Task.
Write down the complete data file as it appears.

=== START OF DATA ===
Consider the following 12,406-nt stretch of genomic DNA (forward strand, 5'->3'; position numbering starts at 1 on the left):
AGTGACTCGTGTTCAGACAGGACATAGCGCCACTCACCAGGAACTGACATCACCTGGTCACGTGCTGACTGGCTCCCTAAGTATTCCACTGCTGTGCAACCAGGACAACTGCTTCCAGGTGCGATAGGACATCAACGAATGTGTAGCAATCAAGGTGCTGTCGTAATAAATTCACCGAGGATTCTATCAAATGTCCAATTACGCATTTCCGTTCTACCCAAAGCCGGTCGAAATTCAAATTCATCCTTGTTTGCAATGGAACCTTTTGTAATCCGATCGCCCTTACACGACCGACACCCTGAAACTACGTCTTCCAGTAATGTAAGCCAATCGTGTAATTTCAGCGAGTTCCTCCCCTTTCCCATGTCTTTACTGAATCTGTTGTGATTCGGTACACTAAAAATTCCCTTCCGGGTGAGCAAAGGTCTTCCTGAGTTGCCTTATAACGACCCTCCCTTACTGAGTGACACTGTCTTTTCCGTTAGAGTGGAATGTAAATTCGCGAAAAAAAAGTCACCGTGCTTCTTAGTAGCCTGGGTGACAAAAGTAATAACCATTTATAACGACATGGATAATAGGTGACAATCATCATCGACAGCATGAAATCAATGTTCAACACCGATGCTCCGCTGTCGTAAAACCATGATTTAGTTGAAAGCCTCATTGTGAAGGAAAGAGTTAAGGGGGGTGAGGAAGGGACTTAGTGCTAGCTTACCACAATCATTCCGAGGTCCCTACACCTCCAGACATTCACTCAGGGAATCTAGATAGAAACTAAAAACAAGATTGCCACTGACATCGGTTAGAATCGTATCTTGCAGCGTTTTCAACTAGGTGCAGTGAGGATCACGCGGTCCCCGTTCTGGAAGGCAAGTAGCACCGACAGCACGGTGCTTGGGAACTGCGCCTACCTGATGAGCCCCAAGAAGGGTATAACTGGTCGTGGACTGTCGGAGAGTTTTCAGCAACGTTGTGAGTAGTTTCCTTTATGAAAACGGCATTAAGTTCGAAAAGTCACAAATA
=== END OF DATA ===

Consider the following 12,406-nt stretch of genomic DNA (forward strand, 5'->3'; position numbering starts at 1 on the left):
AGTGACTCGTGTTCAGACAGGACATAGCGCCACTCACCAGGAACTGACATCACCTGGTCACGTGCTGACTGGCTCCCTAAGTATTCCACTGCTGTGCAACCAGGACAACTGCTTCCAGGTGCGATAGGACATCAACGAATGTGTAGCAATCAAGGTGCTGTCGTAATAAATTCACCGAGGATTCTATCAAATGTCCAATTACGCATTTCCGTTCTACCCAAAGCCGGTCGAAATTCAAATTCATCCTTGTTTGCAATGGAACCTTTTGTAATCCGATCGCCCTTACACGACCGACACCCTGAAACTACGTCTTCCAGTAATGTAAGCCAATCGTGTAATTTCAGCGAGTTCCTCCCCTTTCCCATGTCTTTACTGAATCTGTTGTGATTCGGTACACTAAAAATTCCCTTCCGGGTGAGCAAAGGTCTTCCTGAGTTGCCTTATAACGACCCTCCCTTACTGAGTGACACTGTCTTTTCCGTTAGAGTGGAATGTAAATTCGCGAAAAAAAAGTCACCGTGCTTCTTAGTAGCCTGGGTGACAAAAGTAATAACCATTTATAACGACATGGATAATAGGTGACAATCATCATCGACAGCATGAAATCAATGTTCAACACCGATGCTCCGCTGTCGTAAAACCATGATTTAGTTGAAAGCCTCATTGTGAAGGAAAGAGTTAAGGGGGGTGAGGAAGGGACTTAGTGCTAGCTTACCACAATCATTCCGAGGTCCCTACACCTCCAGACATTCACTCAGGGAATCTAGATAGAAACTAAAAACAAGATTGCCACTGACATCGGTTAGAATCGTATCTTGCAGCGTTTTCAACTAGGTGCAGTGAGGATCACGCGGTCCCCGTTCTGGAAGGCAAGTAGCACCGACAGCACGGTGCTTGGGAACTGCGCCTACCTGATGAGCCCCAAGAAGGGTATAACTGGTCGTGGACTGTCGGAGAGTTTTCAGCAACGTTGTGAGTAGTTTCCTTTATGAAAACGGCATTAAGTTCGAAAAGTCACAAATA